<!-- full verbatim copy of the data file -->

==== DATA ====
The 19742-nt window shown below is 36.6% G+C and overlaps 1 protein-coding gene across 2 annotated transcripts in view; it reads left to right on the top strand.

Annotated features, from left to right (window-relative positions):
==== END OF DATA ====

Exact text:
The 19742-nt window shown below is 36.6% G+C and overlaps 1 protein-coding gene across 2 annotated transcripts in view; it reads left to right on the top strand.

Annotated features, from left to right (window-relative positions):